By Ray Stern
By Ray Stern
By New Times
By Amy Silverman
By Stephen Lemons
By Stephen Lemons
By Monica Alonzo
By Chris Parker
The state has given up on trying to save residents from Africanized killer bees that have swarmed into the state by the millions in recent years.
Although the bees have killed three people -- two in the Valley and one in Casa Grande -- and reports of attacks by bees defending their hives are increasing, state officials say there's nothing to do about the aggressive bees except learn to live with them.
The state's already spent $300,000 to try to deal with the bees, which began migrating into Arizona in the early 1990s. By 1993, the bees had killed their first victim -- a Tucson dog.
And they reproduced like crazy -- developing 30 to 33 new colonies a year (each containing thousands of bees), 10 times the rate of their European honeybee cousins.
"In my opinion, there was nothing we could have done to stop them," says Steven Thoenes, the former head of the state Department of Agriculture Africanized bee program.
Agriculture department spokeswoman Jill Davis says other countries have had no luck trying to stem the tide of Africanized bees. So state officials decided that after the 1994 emergency appropriation, it would be pointless to throw more money at the problem.
Now, the department's Web site declares that the state does not handle bee issues. A state bee hot line was shut down four years ago.
Thoenes says the state program was not really aimed at stopping the bees' migration. Instead, it was an educational effort -- telling Arizona authorities and residents how to best handle the aggressive bees when they encounter them. Traps were set not to catch and destroy the bees, but to monitor their travel, he says.
Thoenes, a former scientist with the U.S. Department of Agriculture's Carl Hayden Bee Research Laboratory in Tucson, says a parasitic mite also killed European honeybees. That plus the killer bees' rapid proliferation in Arizona means Africanized bees have virtually replaced their mild-mannered kin throughout the state.
Bred in South America, the bees love tropical weather and won't be migrating much farther, says Thoenes, who now operates a bee removal company in Tucson. In Arizona, the bees prefer Phoenix and Tucson, enjoying the same amenities human newcomers do: temperate weather and year-round supplies of food and water courtesy of lush landscaping, pools, canals and fake lakes.
Authorities say they have no better advice now than they did years ago: If you see a hive or swarm, call a bee removal company. If the bees begin stinging you, run -- don't flail your arms and don't jump in a pool. If you see someone being attacked by a swarm, call 911.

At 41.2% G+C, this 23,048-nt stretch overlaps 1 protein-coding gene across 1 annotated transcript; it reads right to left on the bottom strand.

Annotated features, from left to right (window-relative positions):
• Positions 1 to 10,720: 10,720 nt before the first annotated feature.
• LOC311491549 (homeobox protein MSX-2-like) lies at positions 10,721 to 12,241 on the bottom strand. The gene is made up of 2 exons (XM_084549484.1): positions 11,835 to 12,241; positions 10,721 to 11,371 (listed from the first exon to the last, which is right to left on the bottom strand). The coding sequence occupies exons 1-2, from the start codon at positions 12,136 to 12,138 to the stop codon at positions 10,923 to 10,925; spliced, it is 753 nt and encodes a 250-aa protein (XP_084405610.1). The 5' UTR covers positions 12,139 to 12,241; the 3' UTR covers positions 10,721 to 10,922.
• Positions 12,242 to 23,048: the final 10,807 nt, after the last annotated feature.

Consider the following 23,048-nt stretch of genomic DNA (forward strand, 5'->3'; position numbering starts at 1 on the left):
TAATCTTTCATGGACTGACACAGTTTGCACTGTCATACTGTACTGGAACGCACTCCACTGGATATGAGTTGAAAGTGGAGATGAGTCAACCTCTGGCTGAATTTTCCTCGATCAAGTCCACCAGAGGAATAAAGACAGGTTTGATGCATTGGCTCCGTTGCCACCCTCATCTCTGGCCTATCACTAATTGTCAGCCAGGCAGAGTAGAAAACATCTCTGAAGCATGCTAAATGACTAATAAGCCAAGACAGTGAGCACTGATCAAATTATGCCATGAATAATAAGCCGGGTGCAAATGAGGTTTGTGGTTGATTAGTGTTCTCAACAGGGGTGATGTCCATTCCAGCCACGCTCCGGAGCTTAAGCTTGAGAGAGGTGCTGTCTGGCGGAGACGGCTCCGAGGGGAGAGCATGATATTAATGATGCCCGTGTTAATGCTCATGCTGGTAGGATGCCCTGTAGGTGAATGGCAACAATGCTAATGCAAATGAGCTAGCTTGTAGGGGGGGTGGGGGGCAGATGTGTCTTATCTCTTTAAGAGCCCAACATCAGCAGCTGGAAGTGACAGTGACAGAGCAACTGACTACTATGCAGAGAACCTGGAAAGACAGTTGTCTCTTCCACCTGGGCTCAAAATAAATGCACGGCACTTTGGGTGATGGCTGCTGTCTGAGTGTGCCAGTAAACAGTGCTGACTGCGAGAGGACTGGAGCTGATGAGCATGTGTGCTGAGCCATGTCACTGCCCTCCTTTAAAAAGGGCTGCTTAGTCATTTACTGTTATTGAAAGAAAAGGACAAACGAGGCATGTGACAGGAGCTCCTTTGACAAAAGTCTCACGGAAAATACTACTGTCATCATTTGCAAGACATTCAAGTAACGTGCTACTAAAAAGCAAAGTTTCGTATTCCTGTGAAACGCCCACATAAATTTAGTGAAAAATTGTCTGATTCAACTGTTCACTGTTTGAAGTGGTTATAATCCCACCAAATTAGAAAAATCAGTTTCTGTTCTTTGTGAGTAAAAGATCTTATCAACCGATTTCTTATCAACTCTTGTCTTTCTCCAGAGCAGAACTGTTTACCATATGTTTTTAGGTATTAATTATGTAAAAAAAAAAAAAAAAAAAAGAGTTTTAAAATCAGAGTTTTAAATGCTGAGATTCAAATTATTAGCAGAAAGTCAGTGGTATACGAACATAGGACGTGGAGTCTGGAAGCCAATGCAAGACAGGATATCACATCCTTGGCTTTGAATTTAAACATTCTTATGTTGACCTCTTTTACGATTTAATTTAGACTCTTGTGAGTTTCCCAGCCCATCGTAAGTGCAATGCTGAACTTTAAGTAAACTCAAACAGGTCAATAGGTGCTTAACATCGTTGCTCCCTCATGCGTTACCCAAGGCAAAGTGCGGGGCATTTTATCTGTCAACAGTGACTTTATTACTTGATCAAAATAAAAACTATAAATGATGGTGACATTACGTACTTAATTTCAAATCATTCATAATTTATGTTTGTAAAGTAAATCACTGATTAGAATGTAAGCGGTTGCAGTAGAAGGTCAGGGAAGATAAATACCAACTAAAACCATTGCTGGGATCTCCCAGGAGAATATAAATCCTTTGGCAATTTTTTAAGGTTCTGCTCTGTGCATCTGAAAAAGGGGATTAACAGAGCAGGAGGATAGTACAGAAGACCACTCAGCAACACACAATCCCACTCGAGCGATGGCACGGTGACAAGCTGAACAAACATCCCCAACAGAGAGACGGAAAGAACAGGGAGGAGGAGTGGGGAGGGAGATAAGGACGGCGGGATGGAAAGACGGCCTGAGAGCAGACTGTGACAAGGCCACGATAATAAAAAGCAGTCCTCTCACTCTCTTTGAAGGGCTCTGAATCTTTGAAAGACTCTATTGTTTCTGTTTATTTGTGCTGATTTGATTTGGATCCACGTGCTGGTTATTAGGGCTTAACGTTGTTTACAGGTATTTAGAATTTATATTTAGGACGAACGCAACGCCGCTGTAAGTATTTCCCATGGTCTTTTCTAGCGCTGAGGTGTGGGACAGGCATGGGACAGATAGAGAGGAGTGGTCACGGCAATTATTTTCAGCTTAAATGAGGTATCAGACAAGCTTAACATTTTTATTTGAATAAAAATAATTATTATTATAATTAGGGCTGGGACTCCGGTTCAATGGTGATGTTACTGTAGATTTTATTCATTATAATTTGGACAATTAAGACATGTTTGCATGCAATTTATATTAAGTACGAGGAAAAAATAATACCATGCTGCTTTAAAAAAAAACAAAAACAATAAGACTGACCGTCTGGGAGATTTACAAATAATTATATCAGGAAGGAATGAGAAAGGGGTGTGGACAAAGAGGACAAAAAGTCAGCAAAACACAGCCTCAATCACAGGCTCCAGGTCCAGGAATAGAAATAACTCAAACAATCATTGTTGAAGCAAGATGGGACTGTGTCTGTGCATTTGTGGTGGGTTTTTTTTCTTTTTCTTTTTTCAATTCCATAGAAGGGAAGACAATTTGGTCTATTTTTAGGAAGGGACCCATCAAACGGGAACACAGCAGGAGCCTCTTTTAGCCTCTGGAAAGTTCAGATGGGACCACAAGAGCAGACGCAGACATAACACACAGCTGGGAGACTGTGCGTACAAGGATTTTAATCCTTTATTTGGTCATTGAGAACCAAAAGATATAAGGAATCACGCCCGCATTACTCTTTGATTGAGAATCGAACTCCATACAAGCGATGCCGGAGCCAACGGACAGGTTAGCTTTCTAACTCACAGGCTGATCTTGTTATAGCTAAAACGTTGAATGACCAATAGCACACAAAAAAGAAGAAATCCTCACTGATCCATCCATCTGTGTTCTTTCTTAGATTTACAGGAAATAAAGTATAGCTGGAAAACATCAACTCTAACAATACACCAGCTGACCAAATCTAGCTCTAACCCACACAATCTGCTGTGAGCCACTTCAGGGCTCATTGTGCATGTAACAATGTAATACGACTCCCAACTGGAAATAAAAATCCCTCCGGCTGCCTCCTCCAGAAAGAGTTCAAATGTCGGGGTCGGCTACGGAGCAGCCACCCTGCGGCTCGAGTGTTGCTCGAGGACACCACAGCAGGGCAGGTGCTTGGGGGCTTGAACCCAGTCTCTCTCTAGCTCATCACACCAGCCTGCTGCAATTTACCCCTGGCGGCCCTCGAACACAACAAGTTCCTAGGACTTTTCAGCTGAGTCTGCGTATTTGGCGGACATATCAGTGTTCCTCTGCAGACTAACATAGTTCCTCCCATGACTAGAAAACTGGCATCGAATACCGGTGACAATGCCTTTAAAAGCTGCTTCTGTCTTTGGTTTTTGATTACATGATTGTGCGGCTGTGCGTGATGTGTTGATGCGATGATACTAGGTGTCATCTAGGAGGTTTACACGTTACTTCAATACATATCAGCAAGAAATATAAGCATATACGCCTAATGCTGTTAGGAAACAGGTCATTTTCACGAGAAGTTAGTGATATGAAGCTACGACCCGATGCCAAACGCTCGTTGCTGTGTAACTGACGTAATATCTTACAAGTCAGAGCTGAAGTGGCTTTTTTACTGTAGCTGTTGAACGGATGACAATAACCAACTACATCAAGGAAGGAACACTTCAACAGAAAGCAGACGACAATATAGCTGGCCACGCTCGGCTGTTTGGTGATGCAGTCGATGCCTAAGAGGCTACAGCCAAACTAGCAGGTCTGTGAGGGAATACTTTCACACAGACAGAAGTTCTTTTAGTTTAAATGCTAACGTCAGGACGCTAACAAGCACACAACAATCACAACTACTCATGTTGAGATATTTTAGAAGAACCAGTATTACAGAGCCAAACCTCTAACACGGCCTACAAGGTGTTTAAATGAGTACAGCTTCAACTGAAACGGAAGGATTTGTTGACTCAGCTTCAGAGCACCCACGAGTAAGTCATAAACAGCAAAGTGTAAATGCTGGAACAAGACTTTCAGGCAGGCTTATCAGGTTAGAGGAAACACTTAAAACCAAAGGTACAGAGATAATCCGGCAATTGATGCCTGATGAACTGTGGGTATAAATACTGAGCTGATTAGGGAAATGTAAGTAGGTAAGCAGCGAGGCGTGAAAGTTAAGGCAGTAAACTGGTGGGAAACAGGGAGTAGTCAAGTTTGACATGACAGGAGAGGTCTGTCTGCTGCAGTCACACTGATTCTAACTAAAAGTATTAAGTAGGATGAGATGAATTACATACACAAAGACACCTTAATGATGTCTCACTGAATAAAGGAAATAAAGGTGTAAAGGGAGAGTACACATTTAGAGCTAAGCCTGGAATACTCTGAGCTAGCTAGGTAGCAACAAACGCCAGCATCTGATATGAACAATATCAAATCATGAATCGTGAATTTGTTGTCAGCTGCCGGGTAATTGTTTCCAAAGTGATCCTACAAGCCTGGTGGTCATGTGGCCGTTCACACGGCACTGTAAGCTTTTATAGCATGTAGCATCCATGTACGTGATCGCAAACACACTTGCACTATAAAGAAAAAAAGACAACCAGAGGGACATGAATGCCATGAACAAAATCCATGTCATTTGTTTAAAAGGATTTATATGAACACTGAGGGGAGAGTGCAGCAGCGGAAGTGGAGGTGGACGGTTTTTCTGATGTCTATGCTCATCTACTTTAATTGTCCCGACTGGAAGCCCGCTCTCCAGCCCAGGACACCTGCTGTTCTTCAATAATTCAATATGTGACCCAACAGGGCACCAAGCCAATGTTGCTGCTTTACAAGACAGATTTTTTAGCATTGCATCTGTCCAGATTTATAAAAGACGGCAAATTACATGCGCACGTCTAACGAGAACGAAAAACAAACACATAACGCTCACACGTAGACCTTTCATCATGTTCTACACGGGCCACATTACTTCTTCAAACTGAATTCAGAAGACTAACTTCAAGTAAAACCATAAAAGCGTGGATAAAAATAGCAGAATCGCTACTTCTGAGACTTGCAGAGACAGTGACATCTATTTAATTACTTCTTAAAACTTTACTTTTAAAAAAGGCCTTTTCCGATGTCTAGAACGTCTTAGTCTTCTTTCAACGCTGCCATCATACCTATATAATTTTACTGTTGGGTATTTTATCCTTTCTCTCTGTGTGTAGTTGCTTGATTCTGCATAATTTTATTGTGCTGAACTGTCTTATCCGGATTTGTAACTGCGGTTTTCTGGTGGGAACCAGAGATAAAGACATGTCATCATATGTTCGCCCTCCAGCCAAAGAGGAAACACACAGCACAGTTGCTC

A University of Arizona bee project at its Maricopa Agricultural Center hopes to take bee education a step further, offering lesson plans for teachers from kindergarten through 12th grade. The lessons stress the importance of Africanized bees in agriculture as well as how to live with them.
The curriculum includes such things as coloring sheets for younger kids in which they can identify where Africanized bees build nests and journalistic activities for teenagers in which they are taught the meaning of the word "sensationalism."
Phoenix Fire Department spokesman Bob Khan says firefighters have been getting a steady number of calls reporting bee attacks. Last year, he says, firefighters responded to 147 calls; this year there have been more than 60. Firetrucks are equipped with a foam that can kill swarms of bees. They also carry medicine for people allergic to bee stings.
Non-emergency bee calls are referred to bee removal companies. The Valley's Yellow Pages list 48 such firms, some promising 24-hour service.
Thoenes says bee removal companies have multiplied as quickly as the bees. When he started his company in 1994, he says, there were four such services in the Tucson phone book. He was called out on 400 bee removal jobs. Last year, he says, he shared space with 32 competitors in the phone listings and he answered 3,500 calls for service.
He says a new type of trap -- offered by pest control companies for $25 to $50 a month -- has proven effective in catching swarms of Africanized bees.
All the humans killed in the U.S. by Africanized bees have been elderly, Thoenes says, because they can't run as fast and are lighter in body weight than others who have been stung. Thoenes says unless they are allergic to bees, most people can withstand 10 Africanized bee stings per pound of weight.
He contends that only the three fatalities in Arizona -- in the midst of millions of Africanized bees -- proves that educational efforts are paying off.
"Africanized bees are not a major public health issue, they're a pest control issue," Thoenes says.